Cistern: The Vision of Reinvented Network Monitoring

Background As a hosting provider, I’ve had my fair share of DDoS attacks. My company doesn’t do any peering with transit providers. We just have a single upstream provider at our Ashburn data center. My provider has an automated DDoS detection system, which is made from scratch, that detects anomalous flows and either automatically blocks traffic or sends email alerts. I sometimes get alerts forwarded to me in case it’s an outbound anomaly originating from one of my clients’ VMs.

Optimizing Concurrent Map Access in Go

One of the more contentious sections of code in Catena, my time series storage engine, is the function that fetches a metricSource given its name. Every insert operation has to call this function at least once, but realistically it will be called potentially hundreds or thousands of times. This also happens across multiple goroutines, so we’ll have to have some sort of synchronization. The purpose of this function is to retrieve a pointer to an object given its name.

State of the State Part III

First, I suggest reading Baron’s “Time-Series Database Requirements” blog post to get some more context for this post. I read that and, as I usually do, had my mind set on low-level thoughts. I wrote the following comment: I took this screenshot a few months ago, so it has actually been almost a year since I wrote that. Time flies! Cistern’s graphs Cistern had graphs back in October 2014. I think I used my metricstore package.

Break-in

Someone broke into my server. I was at beSwarm yesterday with my “social networking” setup. Social networking! pic.twitter.com/fdApIwlKyy — Preetam Jinka (@PreetamJinka) February 7, 2015 I was demoing Cistern in some form. Cistern doesn’t expose much to the user right now since most of my time was spent on very core features. So, what most people usually saw was the terminal log output. It’s still a little interesting because you can see it do some basic host discovery using SNMP, and it prints flow data as it arrives.

Personal projects, knowledge, and intuition

I had a short conversation with someone recently about having personal projects and applying to internships. The short version of what he said is, I do my school work well and good grades. Besides that, I also do well during internships. Why do I need personal projects? (The following represent my own views. This is a personal blog after all, and this is just, like, my opinion, man.) Just for fun, I did a quick search on personal projects to see what kind of links would show up.

Observium Annoys Me

I first started using Observium in 2011 or 2012. I was a senior in high school. I wasn’t that good at programming. I mean, I could write code in a few languages, knew the basic data structures, Big-O, etc. but I was not familiar with many higher level concepts like monitoring. I knew about SNMP, but I didn’t know anything at all about the implementation. As Bitcable’s infrastructure grew to include network switches and more hardware, I needed a monitoring tool.

A New Design

There used to be a period of time when I kept changing Misframe’s design. I was also changing what it was running on quite often. I spent most of my time thinking about how it ran rather than what I was going to write. After hopping around from using WordPress, Node.js, and Tumblr, I’ve landed on something so simple that I can’t get distracted from the writing. With today’s tweak, Misframe is mostly in serif.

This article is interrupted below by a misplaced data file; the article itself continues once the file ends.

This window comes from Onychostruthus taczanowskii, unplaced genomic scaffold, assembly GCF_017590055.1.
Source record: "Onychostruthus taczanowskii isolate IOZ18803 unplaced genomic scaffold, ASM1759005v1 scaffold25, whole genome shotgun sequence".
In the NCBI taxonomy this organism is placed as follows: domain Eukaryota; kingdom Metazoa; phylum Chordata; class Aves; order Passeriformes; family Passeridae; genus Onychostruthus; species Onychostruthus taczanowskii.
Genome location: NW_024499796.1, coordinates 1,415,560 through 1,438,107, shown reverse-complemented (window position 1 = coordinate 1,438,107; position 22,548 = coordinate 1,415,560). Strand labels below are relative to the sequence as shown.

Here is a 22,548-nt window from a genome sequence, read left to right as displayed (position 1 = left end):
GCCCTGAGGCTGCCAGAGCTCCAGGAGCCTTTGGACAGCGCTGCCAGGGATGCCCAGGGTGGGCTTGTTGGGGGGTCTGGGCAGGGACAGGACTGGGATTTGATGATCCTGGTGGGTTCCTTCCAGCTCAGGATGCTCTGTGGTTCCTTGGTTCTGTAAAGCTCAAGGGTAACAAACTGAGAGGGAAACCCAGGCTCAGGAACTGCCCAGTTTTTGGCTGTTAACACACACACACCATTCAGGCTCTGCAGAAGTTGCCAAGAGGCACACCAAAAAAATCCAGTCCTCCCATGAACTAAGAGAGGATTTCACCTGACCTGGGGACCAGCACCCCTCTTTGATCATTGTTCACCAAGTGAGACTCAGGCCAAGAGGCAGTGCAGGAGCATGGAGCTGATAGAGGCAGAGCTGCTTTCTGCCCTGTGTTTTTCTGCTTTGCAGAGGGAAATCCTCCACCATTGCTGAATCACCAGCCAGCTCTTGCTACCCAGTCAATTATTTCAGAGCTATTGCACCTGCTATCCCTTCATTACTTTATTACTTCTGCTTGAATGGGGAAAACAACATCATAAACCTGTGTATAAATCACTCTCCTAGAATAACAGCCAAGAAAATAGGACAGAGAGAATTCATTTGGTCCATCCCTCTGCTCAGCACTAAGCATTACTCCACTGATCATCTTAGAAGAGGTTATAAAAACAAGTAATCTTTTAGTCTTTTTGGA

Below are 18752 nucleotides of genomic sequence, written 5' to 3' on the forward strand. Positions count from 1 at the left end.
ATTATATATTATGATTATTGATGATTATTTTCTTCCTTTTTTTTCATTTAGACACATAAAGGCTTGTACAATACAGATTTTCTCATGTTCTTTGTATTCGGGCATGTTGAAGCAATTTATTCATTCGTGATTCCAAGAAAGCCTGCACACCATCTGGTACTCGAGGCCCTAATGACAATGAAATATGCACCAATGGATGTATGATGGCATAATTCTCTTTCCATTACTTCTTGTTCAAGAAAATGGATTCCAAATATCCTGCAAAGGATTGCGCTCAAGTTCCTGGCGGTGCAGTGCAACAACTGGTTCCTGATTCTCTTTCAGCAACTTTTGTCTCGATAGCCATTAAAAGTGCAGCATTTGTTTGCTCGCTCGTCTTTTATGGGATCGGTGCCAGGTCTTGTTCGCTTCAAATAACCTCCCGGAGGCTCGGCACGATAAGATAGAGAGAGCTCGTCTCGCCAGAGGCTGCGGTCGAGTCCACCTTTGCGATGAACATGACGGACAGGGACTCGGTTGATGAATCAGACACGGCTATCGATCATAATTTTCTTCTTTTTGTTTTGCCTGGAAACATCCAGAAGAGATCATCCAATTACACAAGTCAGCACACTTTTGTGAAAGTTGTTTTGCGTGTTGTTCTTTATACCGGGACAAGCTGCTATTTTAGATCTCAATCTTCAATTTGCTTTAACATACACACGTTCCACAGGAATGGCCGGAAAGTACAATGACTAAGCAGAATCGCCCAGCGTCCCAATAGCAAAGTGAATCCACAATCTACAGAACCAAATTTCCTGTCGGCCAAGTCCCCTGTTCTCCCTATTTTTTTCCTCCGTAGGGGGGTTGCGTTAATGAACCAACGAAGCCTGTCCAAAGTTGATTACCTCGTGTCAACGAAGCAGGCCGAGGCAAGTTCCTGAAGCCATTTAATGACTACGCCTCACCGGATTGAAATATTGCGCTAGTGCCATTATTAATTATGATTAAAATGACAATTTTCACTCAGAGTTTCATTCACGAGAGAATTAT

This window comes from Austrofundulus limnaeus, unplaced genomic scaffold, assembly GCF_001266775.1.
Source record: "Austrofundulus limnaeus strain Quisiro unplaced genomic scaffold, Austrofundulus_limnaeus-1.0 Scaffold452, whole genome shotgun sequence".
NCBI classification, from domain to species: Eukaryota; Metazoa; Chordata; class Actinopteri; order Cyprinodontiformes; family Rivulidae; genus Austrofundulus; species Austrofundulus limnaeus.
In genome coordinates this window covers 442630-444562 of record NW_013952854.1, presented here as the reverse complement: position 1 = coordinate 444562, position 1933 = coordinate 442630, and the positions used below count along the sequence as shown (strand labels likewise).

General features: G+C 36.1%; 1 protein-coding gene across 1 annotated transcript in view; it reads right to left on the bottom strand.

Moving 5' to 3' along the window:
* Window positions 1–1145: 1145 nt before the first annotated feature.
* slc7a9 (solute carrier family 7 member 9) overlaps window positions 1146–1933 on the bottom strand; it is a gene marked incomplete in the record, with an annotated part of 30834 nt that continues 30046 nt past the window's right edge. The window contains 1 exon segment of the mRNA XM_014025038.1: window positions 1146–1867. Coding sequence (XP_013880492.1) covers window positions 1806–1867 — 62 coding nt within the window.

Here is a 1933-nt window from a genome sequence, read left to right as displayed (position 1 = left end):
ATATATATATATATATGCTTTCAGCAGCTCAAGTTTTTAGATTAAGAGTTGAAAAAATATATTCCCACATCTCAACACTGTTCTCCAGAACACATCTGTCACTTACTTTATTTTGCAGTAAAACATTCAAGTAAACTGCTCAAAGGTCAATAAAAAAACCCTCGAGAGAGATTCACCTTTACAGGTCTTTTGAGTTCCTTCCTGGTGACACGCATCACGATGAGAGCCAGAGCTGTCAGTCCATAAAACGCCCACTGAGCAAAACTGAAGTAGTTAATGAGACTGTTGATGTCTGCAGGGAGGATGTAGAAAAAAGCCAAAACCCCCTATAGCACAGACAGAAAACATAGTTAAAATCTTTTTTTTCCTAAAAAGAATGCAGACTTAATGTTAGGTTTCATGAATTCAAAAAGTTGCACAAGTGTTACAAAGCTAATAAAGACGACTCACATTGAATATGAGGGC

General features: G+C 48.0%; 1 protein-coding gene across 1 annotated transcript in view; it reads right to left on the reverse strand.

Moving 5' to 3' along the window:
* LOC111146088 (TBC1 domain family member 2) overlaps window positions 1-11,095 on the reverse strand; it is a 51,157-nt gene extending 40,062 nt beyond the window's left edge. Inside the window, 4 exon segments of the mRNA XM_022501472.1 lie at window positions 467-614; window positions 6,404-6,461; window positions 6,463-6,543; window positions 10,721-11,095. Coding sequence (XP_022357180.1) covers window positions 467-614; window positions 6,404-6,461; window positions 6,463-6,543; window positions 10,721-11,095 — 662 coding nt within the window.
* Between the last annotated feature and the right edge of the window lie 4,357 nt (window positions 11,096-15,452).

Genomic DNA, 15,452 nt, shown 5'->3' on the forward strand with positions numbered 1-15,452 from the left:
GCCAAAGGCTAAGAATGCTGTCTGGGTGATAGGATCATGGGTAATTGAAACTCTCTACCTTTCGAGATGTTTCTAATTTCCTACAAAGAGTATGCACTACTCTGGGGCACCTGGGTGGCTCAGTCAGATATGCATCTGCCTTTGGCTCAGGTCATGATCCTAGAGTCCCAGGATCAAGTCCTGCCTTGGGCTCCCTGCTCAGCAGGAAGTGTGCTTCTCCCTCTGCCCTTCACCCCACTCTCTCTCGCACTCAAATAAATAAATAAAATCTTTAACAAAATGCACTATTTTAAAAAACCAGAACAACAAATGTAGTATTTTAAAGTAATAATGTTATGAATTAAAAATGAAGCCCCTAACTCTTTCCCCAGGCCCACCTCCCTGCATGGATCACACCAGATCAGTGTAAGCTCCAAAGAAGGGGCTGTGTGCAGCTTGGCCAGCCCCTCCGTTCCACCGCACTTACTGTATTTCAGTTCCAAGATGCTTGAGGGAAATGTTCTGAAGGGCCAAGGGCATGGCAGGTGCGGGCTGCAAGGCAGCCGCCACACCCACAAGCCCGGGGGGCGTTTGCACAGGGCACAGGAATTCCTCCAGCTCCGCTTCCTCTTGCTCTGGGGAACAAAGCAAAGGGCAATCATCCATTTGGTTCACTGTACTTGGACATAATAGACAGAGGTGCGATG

SNMP Part II

This post is more about the details of how SNMP is currently implemented in Cistern. The code at the latest commit as I write this is here. SNMP communication itself is pretty simple. There are requests and responses. PDU stands for “protocol data unit.” I think of them as structs. If you look in the RFCs you’ll see them defined like this, in the ASN.1 language: GetResponse-PDU ::= [2] IMPLICIT SEQUENCE { request-id RequestID, error-status ErrorStatus, error-index ErrorIndex, variable-bindings VarBindList } That’s a pretty dense way of describing a GetResponse.

SNMP Part I

SNMP stands for Simple Network Management Protocol. In case you haven’t heard, it’s not simple. SNMP is older than me, and it’s used everywhere in networking. I need SNMP support for Cistern. sFlow is great for statistics but it’s not useful to get general information. You can easily get interface statistics from sFlow datagrams, but you may want to know what the interface description strings are. You may want to know which VLANs those interfaces are assigned to.

Custom Router Part II

Welcome back! In my previous post I described this interesting idea of writing a router. I had no idea whether or not it would work. I knew it was possible, of course. I run two OpenBSD routers in a failover setup with CARP (this blog is routed through them, FYI). Setup Turns out my BeagleBone Black is great for testing this out! When you plug in a factory default BeagleBone Black into a computer, it sets up a network over USB.

Custom Router

So this clever new idea has been floating around in my head for a couple of days now. If you consider a router, it’s basically connecting directing packets to different subnets. The simple case is when you have two subnets and a router that’s in the middle. Let’s call the router R1, with the two subnets being S1 and S2. Let’s say you’re managing a bunch of servers in a data center rack and they’re all on S2.

The Crazy One

We should be celebrating the ones who take time to slow down and better understand themselves, the ones who are shaken by life’s beauty, the ones who aren’t afraid to be alone, the ones who play the baby grand piano when no one’s listening, the ones who don’t follow the money, the ones who practice compassion, the ones who admit the only thing they know is that they know nothing at all.